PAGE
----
Making task management a habit should help you keep on top of which tasks are completed on time and which tasks need additional manpower or more tools to bring them across the finish line before the project starts falling behind.
This might not seem crucial to the project, but bear in mind that even the biggest construction projects are made up of smaller tasks which need to be completed successfully and promptly.
Using Construction Software Tools
Specialized apps and software solutions are now an integral part of any industry, and construction is no exception.
To stay ahead of the game, successful construction managers follow tech trends and incorporate new technologies into their daily work.
And for good reason.
Modern construction projects are simply too complex, and stakeholders in projects can no longer rely on file cabinets and spreadsheets if they want to deliver quality results on time.
For example, just think about all the materials, tools, and vehicles needed for even the simplest building projects.
Too many to keep track of manually, right?
So it comes as no surprise that equipment tracking tools, like our own product, GoCodes, have been steadily growing in popularity.
They represent a simple, cost-efficient way to keep track of every asset you have on the site.
That means less productivity is lost looking for tools, and money is saved because the equipment is easier to locate and manage.
Long story short, if you want to be a successful construction manager, you need to keep up with the times. And using construction software is the best way to do that.
Paying Attention to Detail
Taking into consideration the complexity of modern construction projects, one more item needs to be added to our list of habits successful construction managers nurture: great attention to detail.
In fact, construction companies, like Redpoint Contracting, consider attention to detail in their project management practices as a key ingredient to their success.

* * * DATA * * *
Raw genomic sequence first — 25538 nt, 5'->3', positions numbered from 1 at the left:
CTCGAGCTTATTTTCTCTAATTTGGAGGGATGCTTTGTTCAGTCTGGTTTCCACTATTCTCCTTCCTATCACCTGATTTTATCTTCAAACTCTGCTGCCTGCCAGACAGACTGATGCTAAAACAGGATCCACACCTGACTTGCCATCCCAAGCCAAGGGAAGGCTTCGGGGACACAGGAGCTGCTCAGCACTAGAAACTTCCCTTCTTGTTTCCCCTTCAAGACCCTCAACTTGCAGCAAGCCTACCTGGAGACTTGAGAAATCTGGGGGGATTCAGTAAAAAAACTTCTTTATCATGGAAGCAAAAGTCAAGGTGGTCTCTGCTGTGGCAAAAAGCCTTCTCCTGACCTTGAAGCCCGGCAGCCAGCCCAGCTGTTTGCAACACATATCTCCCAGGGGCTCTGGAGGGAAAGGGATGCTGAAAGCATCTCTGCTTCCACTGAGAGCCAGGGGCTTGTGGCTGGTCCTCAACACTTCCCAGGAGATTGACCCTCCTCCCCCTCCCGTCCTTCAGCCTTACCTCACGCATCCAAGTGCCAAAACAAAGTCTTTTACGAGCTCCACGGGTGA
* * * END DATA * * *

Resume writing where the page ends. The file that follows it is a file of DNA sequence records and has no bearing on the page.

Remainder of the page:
This comes as no surprise in an industry where small details have far-reaching implications and mistakes made on the way can endanger human lives.
A stark example of this can be found in the construction of the Hyatt Regency Hotel, Kansas City.
This building featured an elevated walkway that collapsed two years after it was built because of an engineering miscalculation.
Tragically, this miscalculation resulted in over a hundred lives lost and serves as a reminder of how not paying attention to every detail of a construction project can have dire consequences.
It’s almost redundant to say that all construction projects are team efforts.
However, recent GIRI research shows that many errors in construction can be attributed to poor communication on multiple levels (design, management, construction team).
This points to the wider problem of lack of efficient collaboration and communication between the participants in construction projects, which is why we can definitely add encouraging teamwork to our list of habits you should have as a successful construction manager.
This is another habit that hinges on good planning.
Good construction management should always include a communication plan that outlines how team members and stakeholders will work together and what modes of communication will be used.
With a good plan in place, team members will always know what the rules of collaboration are and how the construction process will be carried out, which makes working together as a team much easier.
Managing people, processes, and resources is quite impossible without networking.
That’s why every successful construction manager should make a habit of rubbing elbows with other professionals involved with the project, as well as other experts in the industry.